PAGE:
Last week a man came into my shop. He was elderly, and very proud of the object he brought with him: a beautiful striking clock of the finest order. He had picked it up for a song at an auction in Cornwall, and it had stood in his library for many years, keeping perfect time.
One day it began to lose, so he called on me, a clockmaker, to fix it. I took it to the back of my workshop and began to tinker with it whilst the gentleman waited. I returned shortly after, and doubtless I had upon me a strange expression for the old man had already begun to draw a hand over his mouth, his eyes flashing concern. There must, I suggested, have been some mistake; for the clock which I had just been sent in to examine had no works.
There is a story told of a place haunted by a ghost which could only be seen by children. It was the figure of a woman, who raked the dead leaves, and when she looked up at them the children said they only saw a skull in place of a face. I went there once, with my son, who could know nothing of the legend, and went with him to the locality which the ghost was reported to haunt. Arriving there, I said to him, “What a lonely place! There is nobody here but ourselves.”‘ “Yes, there is,” he said. “There is a woman there raking the leaves,” pointing in a certain direction. “Let us go near her,” I said, and we walked that way, when my boy stopped and said he did not want to go nearer, for the woman looked up at him and he said that she had no eyes in her head, “only holes.” It was then that I looked down, having felt his little hand leave mine, and there I saw that he had gone, leaving me to join the dead things, his red shoes disappearing beneath the sleeping leaves.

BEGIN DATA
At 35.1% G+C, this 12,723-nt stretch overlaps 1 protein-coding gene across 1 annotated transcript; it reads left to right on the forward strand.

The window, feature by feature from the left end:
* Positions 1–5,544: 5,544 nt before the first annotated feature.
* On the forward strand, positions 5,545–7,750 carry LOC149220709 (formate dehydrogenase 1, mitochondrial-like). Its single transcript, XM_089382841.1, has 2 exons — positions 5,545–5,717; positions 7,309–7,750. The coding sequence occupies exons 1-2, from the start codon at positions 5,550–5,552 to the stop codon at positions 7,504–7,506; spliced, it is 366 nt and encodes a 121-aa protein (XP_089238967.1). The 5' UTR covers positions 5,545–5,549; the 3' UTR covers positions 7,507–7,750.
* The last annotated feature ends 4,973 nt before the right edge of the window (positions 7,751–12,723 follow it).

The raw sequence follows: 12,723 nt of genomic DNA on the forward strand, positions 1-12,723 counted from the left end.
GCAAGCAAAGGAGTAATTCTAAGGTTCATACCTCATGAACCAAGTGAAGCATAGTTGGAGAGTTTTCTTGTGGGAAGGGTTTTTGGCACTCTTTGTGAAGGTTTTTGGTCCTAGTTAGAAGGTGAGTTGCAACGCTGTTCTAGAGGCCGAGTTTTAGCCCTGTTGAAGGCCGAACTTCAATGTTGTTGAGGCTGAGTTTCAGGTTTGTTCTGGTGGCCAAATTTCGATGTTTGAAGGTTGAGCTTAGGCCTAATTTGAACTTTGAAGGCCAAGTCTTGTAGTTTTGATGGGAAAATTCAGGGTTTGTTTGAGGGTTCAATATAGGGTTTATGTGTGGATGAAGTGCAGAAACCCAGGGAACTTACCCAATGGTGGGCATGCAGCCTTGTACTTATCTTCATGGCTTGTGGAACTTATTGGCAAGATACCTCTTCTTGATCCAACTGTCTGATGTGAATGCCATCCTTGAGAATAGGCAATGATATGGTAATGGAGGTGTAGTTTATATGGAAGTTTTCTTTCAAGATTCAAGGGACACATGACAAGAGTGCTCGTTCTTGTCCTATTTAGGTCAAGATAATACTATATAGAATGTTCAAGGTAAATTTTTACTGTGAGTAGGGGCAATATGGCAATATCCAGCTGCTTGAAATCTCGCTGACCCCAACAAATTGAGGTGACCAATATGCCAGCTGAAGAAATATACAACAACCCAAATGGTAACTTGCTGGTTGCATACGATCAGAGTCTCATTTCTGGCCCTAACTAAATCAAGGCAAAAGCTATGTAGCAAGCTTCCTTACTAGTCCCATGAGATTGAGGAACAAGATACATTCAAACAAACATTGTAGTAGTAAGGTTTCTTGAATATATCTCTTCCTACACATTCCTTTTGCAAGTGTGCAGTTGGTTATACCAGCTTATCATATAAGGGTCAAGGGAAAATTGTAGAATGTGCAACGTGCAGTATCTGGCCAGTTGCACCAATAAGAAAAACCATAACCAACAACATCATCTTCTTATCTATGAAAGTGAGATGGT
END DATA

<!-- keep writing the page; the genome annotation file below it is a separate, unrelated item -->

Having had a day’s leave, I was going to Benchdale Park. During a drive of some 14 miles I crossed a bridge and saw a man leaning over the parapet looking down into the stream. He had a bag by his side, and I offered him a lift. It had obviously been raining for his clothes smelt of damp. I opened the passenger door for him but he shook his head and without a word he headed to the back of the open van, and jumped in. I drove on steadily for a considerable distance when, reaching a village, I pulled up at the inn. The stranger thereupon got down and went straight into the inn without one word of thanks.
I said to the stableman, “Who is that man who has just got down?”
He said, “I never saw any man.”
I said, somewhat impatiently, “I mean the man I drove up with.”
He looked at me in considerable surprise. “But,” he remonstrated, “you came up alone, sir.”
I felt very uncomfortable, and seeing the landlord I described the stranger very precisely, at which he looked very serious, and finally said, “Come in here sir, and follow me.”
I went upstairs with him and there on a bed lay the man I had given the lift to ——dead.
An inquest had just been held upon his body. He had been found drowned in the stream close to where I saw him.